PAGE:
Amanda Champion – who had the mental age of a 15-year-old – was found strangled and with her throat cut on waste ground near her home in Ashford, Kent, the previous July.
Yesterday, he tackled Khan and was one of the people who fought to save the lives of his victims.
Tour guide Stevie Hurst also helped restrain the attacker, kicking him in the head.
He said: ‘We saw a guy being accosted to the floor
‘Everyone was just on top of him trying to bundle him to the ground. We saw that the knife was still in his hand… I just put a foot in to try and kick him in the head.
‘We were trying to do as much as we could to try and dislodge the knife from his hand so he wouldn’t harm anyone else.
‘The guys that were there were absolutely amazing. Heroes beyond belief.’
The attacker was thought to have had one of the two knives strapped to his arm and had also been wearing a fake explosives device, which was strapped around his waist.
Around six members of the public worked to disarm the attacker after he went on a rampage outside Bank station and Fishmongers’ Hall on the north side of the bridge, killing two. Tha man pictured took a knife from the attacker
One man pointed a Narwhal tusk at the terrorist while another sprayed the fire extinguisher at him
He was a convicted terrorist who had served time in prison and was wearing an electronic tag at the time of the attack.
The paper added he was attending a Cambridge University conference on prisoner rehabilitation being held at Fishmongers’ Hall and ‘threatened to blow up’ the building.
Speaking to MailOnline, one witness said more shots had been fired after the terrorist was shot.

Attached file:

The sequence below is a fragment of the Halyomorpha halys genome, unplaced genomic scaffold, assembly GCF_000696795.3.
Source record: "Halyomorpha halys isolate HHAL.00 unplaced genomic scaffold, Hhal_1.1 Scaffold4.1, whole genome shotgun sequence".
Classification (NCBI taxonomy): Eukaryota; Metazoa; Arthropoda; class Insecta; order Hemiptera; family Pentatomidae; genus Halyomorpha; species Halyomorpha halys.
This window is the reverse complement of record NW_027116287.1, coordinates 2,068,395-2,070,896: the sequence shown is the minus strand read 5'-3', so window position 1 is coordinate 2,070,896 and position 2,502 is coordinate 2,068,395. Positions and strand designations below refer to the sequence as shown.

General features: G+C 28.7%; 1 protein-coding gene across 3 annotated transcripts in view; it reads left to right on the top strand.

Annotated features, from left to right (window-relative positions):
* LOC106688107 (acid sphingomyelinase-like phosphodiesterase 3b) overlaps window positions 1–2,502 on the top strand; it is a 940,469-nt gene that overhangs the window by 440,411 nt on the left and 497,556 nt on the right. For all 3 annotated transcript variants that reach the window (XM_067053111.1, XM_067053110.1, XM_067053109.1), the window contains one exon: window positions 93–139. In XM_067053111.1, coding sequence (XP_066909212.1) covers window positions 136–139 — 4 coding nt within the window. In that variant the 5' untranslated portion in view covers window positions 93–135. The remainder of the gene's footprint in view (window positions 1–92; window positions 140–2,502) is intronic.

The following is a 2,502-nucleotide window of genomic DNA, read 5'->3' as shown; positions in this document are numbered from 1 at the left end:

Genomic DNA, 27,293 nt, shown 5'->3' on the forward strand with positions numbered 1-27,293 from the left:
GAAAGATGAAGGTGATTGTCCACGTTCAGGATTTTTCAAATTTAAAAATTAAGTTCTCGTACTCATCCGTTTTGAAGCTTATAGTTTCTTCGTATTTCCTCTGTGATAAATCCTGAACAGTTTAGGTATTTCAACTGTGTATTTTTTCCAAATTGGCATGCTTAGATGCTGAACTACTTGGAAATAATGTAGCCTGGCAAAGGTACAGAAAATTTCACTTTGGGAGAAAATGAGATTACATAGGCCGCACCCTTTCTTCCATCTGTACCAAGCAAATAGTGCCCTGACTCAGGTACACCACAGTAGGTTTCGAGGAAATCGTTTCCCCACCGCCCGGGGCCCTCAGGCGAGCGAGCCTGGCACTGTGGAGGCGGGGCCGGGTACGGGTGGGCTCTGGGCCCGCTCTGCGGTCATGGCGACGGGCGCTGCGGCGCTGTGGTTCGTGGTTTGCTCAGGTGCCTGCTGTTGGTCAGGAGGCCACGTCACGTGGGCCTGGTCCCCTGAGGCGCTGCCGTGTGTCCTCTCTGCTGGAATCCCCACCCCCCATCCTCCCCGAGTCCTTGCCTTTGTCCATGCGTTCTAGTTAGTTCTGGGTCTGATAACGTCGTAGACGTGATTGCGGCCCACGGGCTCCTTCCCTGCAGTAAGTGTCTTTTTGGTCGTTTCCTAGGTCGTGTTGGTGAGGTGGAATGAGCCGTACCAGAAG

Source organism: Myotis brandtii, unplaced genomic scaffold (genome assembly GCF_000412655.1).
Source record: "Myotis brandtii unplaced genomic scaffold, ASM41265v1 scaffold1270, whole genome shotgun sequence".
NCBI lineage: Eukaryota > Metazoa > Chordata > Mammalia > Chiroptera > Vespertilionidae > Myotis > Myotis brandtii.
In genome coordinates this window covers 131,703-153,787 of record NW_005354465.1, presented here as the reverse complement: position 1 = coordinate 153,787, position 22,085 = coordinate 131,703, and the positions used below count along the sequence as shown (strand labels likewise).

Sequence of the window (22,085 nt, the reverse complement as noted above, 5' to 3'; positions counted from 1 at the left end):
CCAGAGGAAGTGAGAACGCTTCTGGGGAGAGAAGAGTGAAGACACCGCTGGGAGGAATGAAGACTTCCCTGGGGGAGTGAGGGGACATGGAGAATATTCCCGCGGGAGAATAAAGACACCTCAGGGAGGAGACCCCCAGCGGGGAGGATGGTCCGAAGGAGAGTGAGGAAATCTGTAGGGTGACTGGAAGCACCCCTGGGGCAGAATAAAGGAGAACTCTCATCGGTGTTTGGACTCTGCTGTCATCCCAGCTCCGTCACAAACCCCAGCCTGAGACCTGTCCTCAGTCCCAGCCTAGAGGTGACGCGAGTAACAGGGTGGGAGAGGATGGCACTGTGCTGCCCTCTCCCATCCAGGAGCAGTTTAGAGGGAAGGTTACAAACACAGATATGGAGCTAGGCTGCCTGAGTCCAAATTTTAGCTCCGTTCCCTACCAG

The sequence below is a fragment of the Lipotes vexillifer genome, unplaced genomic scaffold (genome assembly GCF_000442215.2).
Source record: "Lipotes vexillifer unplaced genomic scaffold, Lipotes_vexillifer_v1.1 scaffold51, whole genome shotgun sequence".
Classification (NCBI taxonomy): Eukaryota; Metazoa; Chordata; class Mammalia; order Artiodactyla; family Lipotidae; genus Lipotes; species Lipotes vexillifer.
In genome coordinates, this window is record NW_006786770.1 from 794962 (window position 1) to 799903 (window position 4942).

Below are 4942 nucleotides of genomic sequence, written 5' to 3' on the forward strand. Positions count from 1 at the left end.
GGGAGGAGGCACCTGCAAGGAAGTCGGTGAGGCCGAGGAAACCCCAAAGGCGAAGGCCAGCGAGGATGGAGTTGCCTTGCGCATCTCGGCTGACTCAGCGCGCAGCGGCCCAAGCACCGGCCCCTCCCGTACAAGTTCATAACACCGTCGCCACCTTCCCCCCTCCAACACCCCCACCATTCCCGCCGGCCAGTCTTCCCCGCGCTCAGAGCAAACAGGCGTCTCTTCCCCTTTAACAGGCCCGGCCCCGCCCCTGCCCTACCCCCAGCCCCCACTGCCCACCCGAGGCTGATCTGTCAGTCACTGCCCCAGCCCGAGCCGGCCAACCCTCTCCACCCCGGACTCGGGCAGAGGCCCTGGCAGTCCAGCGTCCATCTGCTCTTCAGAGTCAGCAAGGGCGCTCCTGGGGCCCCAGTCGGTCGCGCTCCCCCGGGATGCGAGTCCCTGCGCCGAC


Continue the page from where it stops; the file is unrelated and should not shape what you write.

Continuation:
Deborah Simmons had been attending a hospital appointment with her mother and had been on the first bus on the bridge, heading towards Liverpool Street.
Deborah, who is in her 50s said she saw the man being shot and was then ushered off the bus towards The Shard.
‘We all thought we were going to die, there were people with children running’.
She added that once her and her mother had reached the south of the bridge she heard around 10-15 shots. She also said that one man had ran up to her and her mother, claiming ‘someone had a shooter’.
The Met police were unable to clarify whether or not extra shots had been fired.
The brave people who chased the terrorist pulled him down to the floor and waited for police to arrive
Police and emergency vehicles gather at Leadenhall near London Bridge as the force continued to deal with the fall out of this afternoon’s attack
Metropolitan Police Chief Cressida Dick confirmed this evening that two stabbing victims had died and three injured people were being treated in a hospital.
After the brave bystanders tackled the man to the ground police intervened, pulling the heroes off the terrorist and getting them to safety.
The officers were then seen lining up in close range of the man, before he was shot.